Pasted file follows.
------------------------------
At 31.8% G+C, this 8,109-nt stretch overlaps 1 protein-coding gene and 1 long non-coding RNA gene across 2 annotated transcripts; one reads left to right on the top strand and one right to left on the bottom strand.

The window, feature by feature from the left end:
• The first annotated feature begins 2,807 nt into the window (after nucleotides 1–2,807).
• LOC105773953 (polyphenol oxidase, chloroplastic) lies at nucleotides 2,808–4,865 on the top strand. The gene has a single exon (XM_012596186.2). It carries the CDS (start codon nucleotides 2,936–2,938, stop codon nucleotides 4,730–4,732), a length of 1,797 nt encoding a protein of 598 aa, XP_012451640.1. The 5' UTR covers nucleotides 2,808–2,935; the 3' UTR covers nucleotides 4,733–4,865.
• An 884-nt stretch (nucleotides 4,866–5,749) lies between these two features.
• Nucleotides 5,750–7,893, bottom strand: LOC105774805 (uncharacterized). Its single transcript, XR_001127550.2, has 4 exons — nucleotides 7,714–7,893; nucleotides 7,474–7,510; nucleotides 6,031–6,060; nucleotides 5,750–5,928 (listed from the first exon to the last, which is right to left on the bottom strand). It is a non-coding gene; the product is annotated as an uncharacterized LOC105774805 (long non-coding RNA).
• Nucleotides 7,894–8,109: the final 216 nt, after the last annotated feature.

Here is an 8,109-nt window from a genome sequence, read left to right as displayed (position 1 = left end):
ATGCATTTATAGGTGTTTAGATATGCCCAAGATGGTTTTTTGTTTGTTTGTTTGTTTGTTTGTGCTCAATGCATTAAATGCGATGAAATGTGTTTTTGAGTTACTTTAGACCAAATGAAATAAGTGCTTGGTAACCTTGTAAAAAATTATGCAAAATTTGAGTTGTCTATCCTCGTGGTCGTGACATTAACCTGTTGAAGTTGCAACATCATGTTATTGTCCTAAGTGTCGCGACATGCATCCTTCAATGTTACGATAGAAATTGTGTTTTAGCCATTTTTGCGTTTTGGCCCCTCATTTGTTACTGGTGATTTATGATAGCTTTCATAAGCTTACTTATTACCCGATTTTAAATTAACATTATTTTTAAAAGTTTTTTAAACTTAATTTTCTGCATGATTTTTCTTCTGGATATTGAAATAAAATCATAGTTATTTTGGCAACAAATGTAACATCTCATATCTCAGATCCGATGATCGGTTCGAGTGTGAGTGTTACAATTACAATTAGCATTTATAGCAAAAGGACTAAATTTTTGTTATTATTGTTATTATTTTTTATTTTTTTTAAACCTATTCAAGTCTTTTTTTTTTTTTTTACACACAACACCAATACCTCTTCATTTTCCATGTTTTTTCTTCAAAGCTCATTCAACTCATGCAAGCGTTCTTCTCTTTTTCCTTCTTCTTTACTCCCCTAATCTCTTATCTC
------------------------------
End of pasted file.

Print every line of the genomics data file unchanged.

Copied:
At 31.8% G+C, this 8,109-nt stretch overlaps 1 protein-coding gene and 1 long non-coding RNA gene across 2 annotated transcripts; one reads left to right on the top strand and one right to left on the bottom strand.

The window, feature by feature from the left end:
• The first annotated feature begins 2,807 nt into the window (after nucleotides 1–2,807).
• LOC105773953 (polyphenol oxidase, chloroplastic) lies at nucleotides 2,808–4,865 on the top strand. The gene has a single exon (XM_012596186.2). It carries the CDS (start codon nucleotides 2,936–2,938, stop codon nucleotides 4,730–4,732), a length of 1,797 nt encoding a protein of 598 aa, XP_012451640.1. The 5' UTR covers nucleotides 2,808–2,935; the 3' UTR covers nucleotides 4,733–4,865.
• An 884-nt stretch (nucleotides 4,866–5,749) lies between these two features.
• Nucleotides 5,750–7,893, bottom strand: LOC105774805 (uncharacterized). Its single transcript, XR_001127550.2, has 4 exons — nucleotides 7,714–7,893; nucleotides 7,474–7,510; nucleotides 6,031–6,060; nucleotides 5,750–5,928 (listed from the first exon to the last, which is right to left on the bottom strand). It is a non-coding gene; the product is annotated as an uncharacterized LOC105774805 (long non-coding RNA).
• Nucleotides 7,894–8,109: the final 216 nt, after the last annotated feature.

Here is an 8,109-nt window from a genome sequence, read left to right as displayed (position 1 = left end):
ATGCATTTATAGGTGTTTAGATATGCCCAAGATGGTTTTTTGTTTGTTTGTTTGTTTGTTTGTGCTCAATGCATTAAATGCGATGAAATGTGTTTTTGAGTTACTTTAGACCAAATGAAATAAGTGCTTGGTAACCTTGTAAAAAATTATGCAAAATTTGAGTTGTCTATCCTCGTGGTCGTGACATTAACCTGTTGAAGTTGCAACATCATGTTATTGTCCTAAGTGTCGCGACATGCATCCTTCAATGTTACGATAGAAATTGTGTTTTAGCCATTTTTGCGTTTTGGCCCCTCATTTGTTACTGGTGATTTATGATAGCTTTCATAAGCTTACTTATTACCCGATTTTAAATTAACATTATTTTTAAAAGTTTTTTAAACTTAATTTTCTGCATGATTTTTCTTCTGGATATTGAAATAAAATCATAGTTATTTTGGCAACAAATGTAACATCTCATATCTCAGATCCGATGATCGGTTCGAGTGTGAGTGTTACAATTACAATTAGCATTTATAGCAAAAGGACTAAATTTTTGTTATTATTGTTATTATTTTTTATTTTTTTTAAACCTATTCAAGTCTTTTTTTTTTTTTTTACACACAACACCAATACCTCTTCATTTTCCATGTTTTTTCTTCAAAGCTCATTCAACTCATGCAAGCGTTCTTCTCTTTTTCCTTCTTCTTTACTCCCCTAATCTCTTATCTC